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Milley says U.S. planning for potential evacuation of Afghan translators from region

Milley says U.S. planning for potential evacuation of Afghan translators from region
© Greg Nash

Army Gen. Mark MilleyMark MilleyNATO training mission for Afghan security forces to move forward after US withdrawal Concerns grow over China's Taiwan plans Overnight Defense: Austin and Milley talk budget, Afghanistan, sexual assault and more at wide-ranging Senate hearing MORE told reporters this week that the Defense Department and State Department was making plans to evacuate Afghans who had worked for the U.S. government.

As NBC News reports, Milley, chairman of the Joint Chiefs of Staff, told reporters on his plane Wednesday that it was clear a "significant" number of Afghans who had worked for the U.S. military as interpreters or in other roles who might be in danger due to their work.

"There are plans being developed very, very rapidly here, not just interpreters but a lot of other people that have worked with the United States," Milley said.

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"Their safety could be at risk. And we recognize that that's a very important task, is to ensure that we remain faithful to them and that we do what's necessary to ensure their protection and, if necessary, get them out of the country if that's what they want to do," Milley said.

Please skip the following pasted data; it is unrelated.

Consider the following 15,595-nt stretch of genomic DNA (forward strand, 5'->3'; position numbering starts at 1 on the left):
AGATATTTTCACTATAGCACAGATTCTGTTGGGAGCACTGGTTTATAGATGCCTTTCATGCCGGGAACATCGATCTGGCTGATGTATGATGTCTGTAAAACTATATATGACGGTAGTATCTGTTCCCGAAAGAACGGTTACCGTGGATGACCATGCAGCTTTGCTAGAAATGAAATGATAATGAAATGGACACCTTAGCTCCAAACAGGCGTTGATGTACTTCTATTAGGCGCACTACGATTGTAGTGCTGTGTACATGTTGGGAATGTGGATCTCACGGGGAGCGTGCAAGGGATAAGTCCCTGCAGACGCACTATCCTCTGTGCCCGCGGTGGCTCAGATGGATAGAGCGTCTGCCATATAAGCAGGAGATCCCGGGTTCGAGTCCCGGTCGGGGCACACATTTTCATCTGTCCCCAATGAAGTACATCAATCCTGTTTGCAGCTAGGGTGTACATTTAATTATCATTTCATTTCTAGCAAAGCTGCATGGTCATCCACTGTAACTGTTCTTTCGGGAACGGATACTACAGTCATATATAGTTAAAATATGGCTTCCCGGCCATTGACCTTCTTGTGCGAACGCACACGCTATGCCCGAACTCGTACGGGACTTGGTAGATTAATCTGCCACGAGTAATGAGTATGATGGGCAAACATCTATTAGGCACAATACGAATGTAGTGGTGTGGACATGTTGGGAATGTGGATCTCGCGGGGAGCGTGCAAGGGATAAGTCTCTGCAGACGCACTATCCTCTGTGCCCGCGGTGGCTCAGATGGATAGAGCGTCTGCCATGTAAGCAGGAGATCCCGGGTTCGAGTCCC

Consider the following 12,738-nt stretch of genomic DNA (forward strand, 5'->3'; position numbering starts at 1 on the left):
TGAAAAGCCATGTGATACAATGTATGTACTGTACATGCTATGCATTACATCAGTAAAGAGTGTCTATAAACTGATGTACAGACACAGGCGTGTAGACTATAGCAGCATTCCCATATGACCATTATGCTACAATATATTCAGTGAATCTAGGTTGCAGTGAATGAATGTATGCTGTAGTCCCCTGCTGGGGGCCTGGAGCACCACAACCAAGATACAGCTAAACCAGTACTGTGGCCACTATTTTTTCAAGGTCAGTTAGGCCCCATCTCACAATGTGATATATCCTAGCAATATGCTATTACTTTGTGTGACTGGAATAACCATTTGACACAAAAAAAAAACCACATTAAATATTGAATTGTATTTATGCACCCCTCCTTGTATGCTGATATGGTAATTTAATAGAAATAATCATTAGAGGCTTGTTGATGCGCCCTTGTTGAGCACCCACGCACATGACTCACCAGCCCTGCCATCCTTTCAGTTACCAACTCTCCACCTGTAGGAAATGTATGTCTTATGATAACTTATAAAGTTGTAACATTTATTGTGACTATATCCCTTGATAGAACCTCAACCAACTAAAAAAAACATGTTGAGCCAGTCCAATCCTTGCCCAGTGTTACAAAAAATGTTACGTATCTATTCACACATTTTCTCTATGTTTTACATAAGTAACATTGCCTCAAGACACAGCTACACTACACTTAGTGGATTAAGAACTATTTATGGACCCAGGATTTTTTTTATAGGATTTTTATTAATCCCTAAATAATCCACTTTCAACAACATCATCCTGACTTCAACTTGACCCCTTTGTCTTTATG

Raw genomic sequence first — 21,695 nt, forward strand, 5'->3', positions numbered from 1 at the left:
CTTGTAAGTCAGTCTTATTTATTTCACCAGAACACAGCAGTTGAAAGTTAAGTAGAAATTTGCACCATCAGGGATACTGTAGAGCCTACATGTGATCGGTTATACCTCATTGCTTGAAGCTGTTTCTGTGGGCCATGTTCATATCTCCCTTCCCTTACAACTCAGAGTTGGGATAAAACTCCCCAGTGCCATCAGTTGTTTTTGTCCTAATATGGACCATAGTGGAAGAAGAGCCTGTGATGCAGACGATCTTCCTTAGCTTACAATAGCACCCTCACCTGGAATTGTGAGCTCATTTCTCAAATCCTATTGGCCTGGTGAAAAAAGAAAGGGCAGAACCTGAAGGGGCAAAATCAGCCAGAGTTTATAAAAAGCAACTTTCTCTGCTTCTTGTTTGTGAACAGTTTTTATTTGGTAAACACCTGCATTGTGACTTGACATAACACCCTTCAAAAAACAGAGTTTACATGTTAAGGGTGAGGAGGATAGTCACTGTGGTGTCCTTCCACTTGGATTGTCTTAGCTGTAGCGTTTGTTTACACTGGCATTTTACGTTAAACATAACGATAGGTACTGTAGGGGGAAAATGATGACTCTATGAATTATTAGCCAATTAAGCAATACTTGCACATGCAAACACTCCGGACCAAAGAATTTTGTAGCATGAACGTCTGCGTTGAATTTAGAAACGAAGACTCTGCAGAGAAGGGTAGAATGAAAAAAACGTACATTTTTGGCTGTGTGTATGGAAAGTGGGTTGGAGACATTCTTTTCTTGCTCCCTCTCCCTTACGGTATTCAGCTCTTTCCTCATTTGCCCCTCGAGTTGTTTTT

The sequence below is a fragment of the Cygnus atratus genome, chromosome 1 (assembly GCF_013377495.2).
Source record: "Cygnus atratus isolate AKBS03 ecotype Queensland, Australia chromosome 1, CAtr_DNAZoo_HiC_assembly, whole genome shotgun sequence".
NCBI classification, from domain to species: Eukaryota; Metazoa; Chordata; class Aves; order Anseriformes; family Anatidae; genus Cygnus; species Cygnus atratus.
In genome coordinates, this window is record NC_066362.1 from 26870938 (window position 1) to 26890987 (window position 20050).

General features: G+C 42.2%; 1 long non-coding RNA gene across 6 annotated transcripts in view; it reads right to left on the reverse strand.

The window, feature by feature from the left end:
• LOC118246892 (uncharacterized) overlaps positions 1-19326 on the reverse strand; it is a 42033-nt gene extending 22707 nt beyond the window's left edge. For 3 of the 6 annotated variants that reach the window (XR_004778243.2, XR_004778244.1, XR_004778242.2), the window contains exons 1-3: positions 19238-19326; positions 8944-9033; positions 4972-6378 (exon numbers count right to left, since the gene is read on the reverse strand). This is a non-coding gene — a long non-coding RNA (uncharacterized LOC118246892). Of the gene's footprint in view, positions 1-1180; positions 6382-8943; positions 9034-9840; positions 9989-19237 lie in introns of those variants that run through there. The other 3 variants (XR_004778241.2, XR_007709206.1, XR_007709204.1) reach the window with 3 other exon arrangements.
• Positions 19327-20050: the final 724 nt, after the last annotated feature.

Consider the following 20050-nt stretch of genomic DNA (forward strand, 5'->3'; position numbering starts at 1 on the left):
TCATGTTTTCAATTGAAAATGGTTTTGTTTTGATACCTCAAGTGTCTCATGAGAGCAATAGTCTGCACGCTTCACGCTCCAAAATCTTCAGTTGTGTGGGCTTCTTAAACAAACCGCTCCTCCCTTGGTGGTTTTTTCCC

It was the first time a senior administration official has confirmed possible plans of such evacuations.

"While I welcome these comments, we need to see action sooner rather than later," Rep. Mike Waltz (R-Fla.), who is an advocate for evacuating Afghan partners, told NBC. "We need to show the world we reward those who help us against the enemy rather than leave them behind."

"I can tell you we have no plans for evacuations at this time. The State Department is processing SIV applications in Kabul. They are focused on ensuring that the system functions quickly and consistent with U.S. security and other application requirements," a spokesperson for the National Security Council told NBC.

It is unclear how this operation would be affected by the current timeline of the U.S. military's withdrawal from Afghanistan. Military officials told The New York Times this week that the withdrawal may be completed as early as mid-July, months ahead of President BidenJoe BidenFormer Rep. Rohrabacher says he took part in Jan. 6 march to Capitol but did not storm building Saudis picked up drugs in Cairo used to kill Khashoggi: report Biden looking to build momentum for Putin meeting MORE's Sept. 11 deadline. However, Pentagon officials declined to confirm the expedited timeline.

"The president’s direction was clear, to be complete with the withdrawal by early September," Pentagon press secretary John Kirby told reporters. "We’re moving at pace. I don’t have anything more specific to add with respect to schedule."